Saying that the remarkable German film "Das Boot" is back, bigger and better than ever, is to not only fall victim to cliche but to strain credulity as well. Yet it happens to be true.
At two hours and 28 minutes, the original 1982 "Das Boot" was pretty big to begin with. A crew of 250 labored for two years on this story of life aboard a German submarine cruising the wartime North Atlantic, spending the equivalent of $40 million in today's dollars, to this day the biggest budget for a German film.
The results, however, justified every expenditure. With its rigorous attention to both physical and psychological realism, "Das Boot" became a sensation domestically as well as the highest overseas grossing postwar German venture. Even more impressive for a foreign language film, it was nominated for six Academy Awards, including best screenplay, best cinematography and best director for Wolfgang Petersen.
But "Das Boot" was made under special circumstances, simultaneously shot, to the tune of more than 1 million feet of celluloid, as a theatrical motion picture and a six-hour miniseries for German television.
Now Petersen, who went on to direct "In the Line of Fire," "Outbreak" and the forthcoming "Air Force One," has traded on his increased industry clout to go back and in effect combine the two versions, making what he calls his ideal "Das Boot." Improvements include pumping the running time up to a hefty three hours and 30 minutes and bringing the all-important sound (which got two of those Oscar nominations) up to today's technical standards.
With the new footage adding texture to the psychological portraits of the men of the U-96, the new version of "Das Boot" (which opens Friday at 17 theaters nationwide, including the Royal in Los Angeles) reaffirms the film's position as perhaps the most convincing war movie ever made, complete with tension that wrings you dry and an overpowering sense of verisimilitude.
It does this despite the handicap, at least for American audiences, of being about our enemy in the Second World War. But the film's script (adapted by Petersen from Lothar-Gunther Buchheim's widely read, semiautobiographical novel about a journalist's U-boat experiences) does such an excellent job of humanizing the crew, of creating an almost John Fordian sense of male bonding, that which side anyone was on doesn't seem to matter.
Excellent ensemble acting, of course, was a factor, and the all-male group that plays U-96's crew is close to faultless. Jurgen Prochnow, for instance, forged an international career (he's currently in "The English Patient") as a result of this completely commanding performance as the boat's captain, a pragmatic, humanistic, thoroughly professional warrior whose crew would do anything he asked.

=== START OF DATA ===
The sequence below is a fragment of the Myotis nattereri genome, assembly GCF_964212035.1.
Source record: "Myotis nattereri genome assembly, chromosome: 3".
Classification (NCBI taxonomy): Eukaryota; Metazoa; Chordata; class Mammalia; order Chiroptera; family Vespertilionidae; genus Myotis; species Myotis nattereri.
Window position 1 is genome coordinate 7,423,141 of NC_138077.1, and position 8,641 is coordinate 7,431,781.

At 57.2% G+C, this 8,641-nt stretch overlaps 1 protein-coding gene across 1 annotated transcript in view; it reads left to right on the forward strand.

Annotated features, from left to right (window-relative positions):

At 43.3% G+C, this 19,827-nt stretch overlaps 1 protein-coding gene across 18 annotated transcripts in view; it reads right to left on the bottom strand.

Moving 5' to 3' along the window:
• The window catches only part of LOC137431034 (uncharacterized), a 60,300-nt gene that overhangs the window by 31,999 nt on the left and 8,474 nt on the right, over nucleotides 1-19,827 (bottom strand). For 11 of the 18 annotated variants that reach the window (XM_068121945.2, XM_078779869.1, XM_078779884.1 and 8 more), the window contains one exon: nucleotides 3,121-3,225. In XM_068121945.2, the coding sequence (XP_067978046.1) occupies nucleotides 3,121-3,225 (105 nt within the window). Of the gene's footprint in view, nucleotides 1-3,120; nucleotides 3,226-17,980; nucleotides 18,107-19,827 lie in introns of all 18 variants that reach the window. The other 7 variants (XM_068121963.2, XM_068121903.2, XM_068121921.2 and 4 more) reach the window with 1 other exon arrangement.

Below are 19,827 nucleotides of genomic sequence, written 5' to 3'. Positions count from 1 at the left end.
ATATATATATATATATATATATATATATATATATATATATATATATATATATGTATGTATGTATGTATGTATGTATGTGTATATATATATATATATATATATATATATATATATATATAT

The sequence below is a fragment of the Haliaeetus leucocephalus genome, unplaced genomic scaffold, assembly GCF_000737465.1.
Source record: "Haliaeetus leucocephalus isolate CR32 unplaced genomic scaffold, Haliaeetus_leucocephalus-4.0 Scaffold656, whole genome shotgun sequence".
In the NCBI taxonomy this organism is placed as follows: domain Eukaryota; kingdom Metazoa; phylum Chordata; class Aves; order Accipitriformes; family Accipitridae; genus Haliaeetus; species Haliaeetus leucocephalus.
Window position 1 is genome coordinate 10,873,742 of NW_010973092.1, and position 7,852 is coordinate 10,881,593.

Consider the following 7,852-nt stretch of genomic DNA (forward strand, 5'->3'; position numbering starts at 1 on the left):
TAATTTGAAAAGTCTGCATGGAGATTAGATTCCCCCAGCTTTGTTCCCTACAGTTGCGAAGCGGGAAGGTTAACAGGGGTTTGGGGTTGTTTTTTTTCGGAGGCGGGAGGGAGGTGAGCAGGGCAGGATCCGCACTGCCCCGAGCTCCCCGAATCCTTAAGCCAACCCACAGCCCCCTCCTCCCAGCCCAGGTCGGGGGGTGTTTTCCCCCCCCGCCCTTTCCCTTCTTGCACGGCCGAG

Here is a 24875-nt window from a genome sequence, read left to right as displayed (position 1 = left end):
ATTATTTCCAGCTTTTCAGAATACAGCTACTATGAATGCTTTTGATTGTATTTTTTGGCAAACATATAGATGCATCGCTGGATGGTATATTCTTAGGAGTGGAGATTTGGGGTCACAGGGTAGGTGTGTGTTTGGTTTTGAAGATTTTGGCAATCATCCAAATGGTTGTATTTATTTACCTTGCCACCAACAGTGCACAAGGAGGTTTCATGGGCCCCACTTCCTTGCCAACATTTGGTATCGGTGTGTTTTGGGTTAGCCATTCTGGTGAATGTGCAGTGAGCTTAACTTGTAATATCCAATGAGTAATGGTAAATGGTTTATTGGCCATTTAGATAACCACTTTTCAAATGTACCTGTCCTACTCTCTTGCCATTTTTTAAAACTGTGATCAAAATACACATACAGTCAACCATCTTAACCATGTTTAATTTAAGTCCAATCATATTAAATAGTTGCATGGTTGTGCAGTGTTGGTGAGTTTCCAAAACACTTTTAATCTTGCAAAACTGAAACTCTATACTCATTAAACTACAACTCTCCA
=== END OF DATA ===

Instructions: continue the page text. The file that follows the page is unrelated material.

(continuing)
Prochnow's co-stars--including Klaus Wennemann as the chief engineer, Hubertus Begsch as the only true believer on board and Martin Semmelrogge as the mischievous, redheaded second lieutenant--have gone on to strong careers in Germany. And Herbert Gronemeyer, who plays the visiting journalist, has become one of the country's top pop stars.
Set in 1941, at a time when Germany was gradually losing the naval war in the North Atlantic, "Das Boot" follows the U-boat on one extended voyage. The crew endures boredom, chases convoys, attacks ships, gets attacked in return by thunderous depth charges, all of it happening with a level of crushing realism that, if anything, feels stronger now than it did 15 years ago.
The reason for this success is that though Petersen has since been typed as an action impresario, his background before "Das Boot" was as a director of intense character studies. And he turned out to be especially good at building tension on board, in capturing the hellish, almost unimaginable chaos of a submarine under attack.
What remains the most vivid and unsurpassed about "Das Boot" is this ability to thrust us on board the submarine with absolute assurance. Cinematographer Jost Vocano, who shot more than 90% of the film with a hand-held Arriflex rigged with a special steadying gyroscopic mount (in effect a precursor to the Steadicam), creates a sense of physical verisimilitude strong enough to be overpowering.
Helping this was several decisions Petersen made. He refused to let his actors take other jobs during the nine months of shooting and wouldn't even let them go out and spend a day in the sun for fear they'd lose their pale faces. And he did the filming in sequence, so that by the finale those faces reflected the toll of living and working in a terribly cramped space.
For though the full-size model of the U-96 was constructed, Petersen said in a 1982 interview, with retractable walls that allowed "someone to sit back comfortably in a chair with a cigar in his mouth and say, 'Action,' " the director insisted on shooting in the enclosed space to ensure reality.